The felix culpa twist here is that this dynamic process—in which private judgment produces false liberty of thought, which is in turn checked by infallible authority, whose judgments must then be interpreted, and so on—is for Newman a positively desirable process, not merely a costly form of damage control. The errors and excesses of reason contribute to, are a causal force within, the success of the process itself. In this sense, it is a mistake to think that “false liberty of thought” is bad, simpliciter; it is a mistake for Catholics to simply read the wild epistemological rebellion of Protestantism in reverse. Of course theological liberalism is not only bad, but is a wicked and indeed literally damnable error, taken by itself. But it is also providentially transformed into the very means by which the infallible dogmatic teaching of the Church is developed and refined over time as he argues in seventh chapter of the Apologia:

It is the custom with Protestant writers to consider that, whereas there are two great principles in action in the history of religion, Authority and Private Judgment, they have all the Private Judgment to themselves, and we have the full inheritance and the superincumbent oppression of Authority. But this is not so; it is the vast Catholic body itself, and it only, which affords an arena for both combatants in that awful, never-dying duel. It is necessary for the very life of religion, viewed in its large operations and its history, that the warfare should be incessantly carried on. Every exercise of Infallibility is brought out into act by an intense and varied operation of the Reason, from within and without, and provokes again, when it has done its work, a re-action of Reason against it; and, as in a civil polity the State exists and endures by means of the rivalry and collision, the encroachments and defeats of its constituent parts, so in like manner Catholic Christendom is no simple exhibition of religious absolutism, but [it] presents a continuous picture of Authority and Private Judgment alternately advancing and retreating as the ebb and flow of the tide.

Indeed, the same process operates not only within the ordinary life of the Church, but at the level of the Church’s extraordinary councils as well, seen as a process of successive correction over time. As Newman wrote, rather presciently, after the First Vatican Council:

It would seem as if the Church moved on to the perfect truth by various successive declarations, alternately in contrary directions, and thus perfecting, completing, supplying each other. Let us have a little faith in her, I say. Pius is not the last of the Popes—the fourth Council modified the third, the fifth the fourth.[14]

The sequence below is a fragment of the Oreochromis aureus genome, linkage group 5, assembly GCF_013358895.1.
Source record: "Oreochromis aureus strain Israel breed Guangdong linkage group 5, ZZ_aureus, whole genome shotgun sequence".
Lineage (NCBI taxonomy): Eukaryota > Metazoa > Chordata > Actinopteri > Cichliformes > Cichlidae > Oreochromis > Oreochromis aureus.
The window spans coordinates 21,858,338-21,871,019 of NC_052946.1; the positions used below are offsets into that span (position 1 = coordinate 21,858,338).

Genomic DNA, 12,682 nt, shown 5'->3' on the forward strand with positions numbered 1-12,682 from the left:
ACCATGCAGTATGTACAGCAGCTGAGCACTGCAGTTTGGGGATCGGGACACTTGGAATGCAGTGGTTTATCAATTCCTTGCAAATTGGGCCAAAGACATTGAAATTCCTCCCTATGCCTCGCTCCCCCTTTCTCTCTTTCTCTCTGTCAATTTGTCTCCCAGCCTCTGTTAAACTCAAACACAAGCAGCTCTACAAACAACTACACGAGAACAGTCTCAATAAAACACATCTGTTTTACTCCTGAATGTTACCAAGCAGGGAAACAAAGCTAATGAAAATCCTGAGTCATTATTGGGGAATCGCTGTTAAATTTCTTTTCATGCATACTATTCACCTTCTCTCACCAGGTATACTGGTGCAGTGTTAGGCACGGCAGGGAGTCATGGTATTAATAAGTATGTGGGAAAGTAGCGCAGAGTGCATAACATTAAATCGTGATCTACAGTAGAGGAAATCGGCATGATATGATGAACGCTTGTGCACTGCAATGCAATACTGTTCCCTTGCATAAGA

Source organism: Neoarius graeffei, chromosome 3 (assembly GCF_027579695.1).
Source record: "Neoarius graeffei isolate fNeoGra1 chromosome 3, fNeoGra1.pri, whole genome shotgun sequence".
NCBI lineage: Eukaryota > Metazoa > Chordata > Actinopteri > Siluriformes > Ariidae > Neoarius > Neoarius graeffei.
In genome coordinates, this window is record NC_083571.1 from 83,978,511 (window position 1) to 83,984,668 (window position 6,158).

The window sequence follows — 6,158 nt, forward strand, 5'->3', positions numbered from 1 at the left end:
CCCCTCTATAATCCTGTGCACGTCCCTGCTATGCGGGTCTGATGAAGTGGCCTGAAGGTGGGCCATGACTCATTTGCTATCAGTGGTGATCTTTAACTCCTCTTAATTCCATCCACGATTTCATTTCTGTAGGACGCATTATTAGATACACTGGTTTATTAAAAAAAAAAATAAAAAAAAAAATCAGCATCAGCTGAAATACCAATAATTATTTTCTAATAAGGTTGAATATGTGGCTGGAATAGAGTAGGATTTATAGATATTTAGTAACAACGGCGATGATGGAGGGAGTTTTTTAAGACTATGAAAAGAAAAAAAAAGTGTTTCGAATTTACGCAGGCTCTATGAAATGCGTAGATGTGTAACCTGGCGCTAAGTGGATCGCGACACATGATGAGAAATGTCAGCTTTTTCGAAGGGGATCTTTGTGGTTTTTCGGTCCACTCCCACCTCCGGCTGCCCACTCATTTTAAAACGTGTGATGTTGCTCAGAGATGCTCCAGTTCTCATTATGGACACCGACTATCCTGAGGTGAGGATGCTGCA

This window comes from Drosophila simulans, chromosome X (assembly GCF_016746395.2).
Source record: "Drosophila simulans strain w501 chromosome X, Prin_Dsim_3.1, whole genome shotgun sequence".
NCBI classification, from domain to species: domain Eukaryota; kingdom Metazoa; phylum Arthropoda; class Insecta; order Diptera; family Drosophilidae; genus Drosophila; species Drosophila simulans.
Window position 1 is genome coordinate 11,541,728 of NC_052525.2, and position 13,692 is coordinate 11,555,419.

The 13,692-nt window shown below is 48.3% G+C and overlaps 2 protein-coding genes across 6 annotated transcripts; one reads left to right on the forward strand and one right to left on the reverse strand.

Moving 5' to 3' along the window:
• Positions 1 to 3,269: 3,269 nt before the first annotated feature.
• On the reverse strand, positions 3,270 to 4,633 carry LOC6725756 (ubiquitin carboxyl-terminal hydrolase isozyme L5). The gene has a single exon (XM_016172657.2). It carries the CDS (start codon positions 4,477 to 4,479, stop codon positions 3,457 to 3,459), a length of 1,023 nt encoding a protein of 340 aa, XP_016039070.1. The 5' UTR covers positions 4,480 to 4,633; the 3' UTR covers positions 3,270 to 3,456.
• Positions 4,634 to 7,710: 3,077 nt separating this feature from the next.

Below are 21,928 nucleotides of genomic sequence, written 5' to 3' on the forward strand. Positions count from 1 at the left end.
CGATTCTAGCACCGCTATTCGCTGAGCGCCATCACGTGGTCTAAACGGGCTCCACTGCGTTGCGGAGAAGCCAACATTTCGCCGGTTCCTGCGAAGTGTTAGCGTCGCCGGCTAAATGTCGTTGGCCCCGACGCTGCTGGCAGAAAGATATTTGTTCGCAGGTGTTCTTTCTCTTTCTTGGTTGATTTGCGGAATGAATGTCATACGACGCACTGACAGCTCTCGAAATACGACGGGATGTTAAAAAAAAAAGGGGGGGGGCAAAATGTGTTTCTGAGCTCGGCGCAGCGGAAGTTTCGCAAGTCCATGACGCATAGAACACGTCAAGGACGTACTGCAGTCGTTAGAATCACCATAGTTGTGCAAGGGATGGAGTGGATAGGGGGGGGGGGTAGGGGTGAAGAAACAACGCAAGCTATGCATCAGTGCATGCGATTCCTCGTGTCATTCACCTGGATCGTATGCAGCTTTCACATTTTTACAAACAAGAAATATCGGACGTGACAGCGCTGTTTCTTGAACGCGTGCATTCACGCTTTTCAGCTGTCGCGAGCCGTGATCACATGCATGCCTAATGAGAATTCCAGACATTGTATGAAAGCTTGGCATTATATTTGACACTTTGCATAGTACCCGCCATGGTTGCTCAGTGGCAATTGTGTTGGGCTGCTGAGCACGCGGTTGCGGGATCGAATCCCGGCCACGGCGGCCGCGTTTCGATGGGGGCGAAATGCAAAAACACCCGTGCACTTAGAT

Epistemologically, on this view, the Church must be understood a vast complexio oppositorum, in which the challenge of individual reason to the Church’s infallibility is itself subsumed as an indispensable part of the providential design. In this way (to end where we began) Newman believes that “our enemy is turned into a friend . . . he does just so much as is beneficial, and is then removed.” This is perhaps the most elegant exemplar of the species of argument I have tried to uncover here, the vision of liberalism as a felix culpa.

EDITORIAL NOTE: This essay is a version of the paper delivered at the colloquium The Civil Dimensions of Ecclesiology: A Political Inquiry on 27 May 2019 in Paris, France. The event was organized by the Faculté de droit de l’Université Paris Descartes and the University of Notre Dame de Nicola Center for Ethics and Culture, with the support of the Centre d’études du Saulchoir. It took place under the direction of Gladden J. Pappin, Giulio De Ligio, and Thierry Rambaud. Church Life Journal will feature all the essays from this colloquium in the coming weeks. An earlier version of this particular paper appeared in Postliberal Thought (our special thanks go out to Susannah Black for her help).

[1] Joseph de Maistre, Considerations on France, trans. Richard A. Lebrun, 3.

[2] See: Robert Bireley, SJ, The Counter-Reformation Prince (1990), 115.

[3] Jacques-Bénigne Bossuet, An Universal History, from the Beginning of the World, to the Empire of Charlemagne, trans. R. Moore (1821), 315.

[4] Herbert Butterfield, Christianity and History (1949), 98.

[5] Joseph Schumpter, Capitalism, Socialism and Democracy (1942).

[6] Carl Schmitt, Roman Catholicism and Political Form, trans. G. L. Ulmen, 27–28.

[7] Quoted in Jon Elster, Alexis de Tocqueville: The First Social Scientist (2009).

[8] A third position is that liberalism and Catholicism are fully compatible as a matter of principle in the first place. I am trying to think my way through the Catholic critiques of liberalism on their own terms, accepting their fundamental assumptions, so I will bracket and ignore this unlikely possibility here.  

[9] Louis Veuillot, The Liberal Illusion, trans. George Barry O’Toole (1866), chapter 10.

[10] De Maistre, supra, at 17, 19.

[11] Juan Donoso Cortes, Selected Works of Juan Donoso Cortes, trans. Jeffrey P. Johnson, 62.

[12] Schmitt, supra, at 25.

[13] Incidentally it is not even close to being true, as one sometimes hears, that Newman cares only or mainly about theological as opposed to political liberalism. He comments acidly on the latter throughout his corpus. What is true is that he thinks political liberalism is, conceptually and historically, an offshoot of theological liberalism, and that the latter is the root of the evil.

[14] The Letters and Diaries of John Henry Newman, vol. 25, The Vatican Council: January 1870 to December 1871, (1973), 310.

Featured Image: Piero Della Francesca, From "The Death of Adam," 1458; Source: Wikimedia Commons, PD-Old-100.


Adrian Vermeule

Adrian Vermeule is the Ralph S. Tyler Professor of Constitutional Law at Harvard Law School. He is the author of several books, most recently Law’s Abnegation From Law’s Empire to the Administrative State.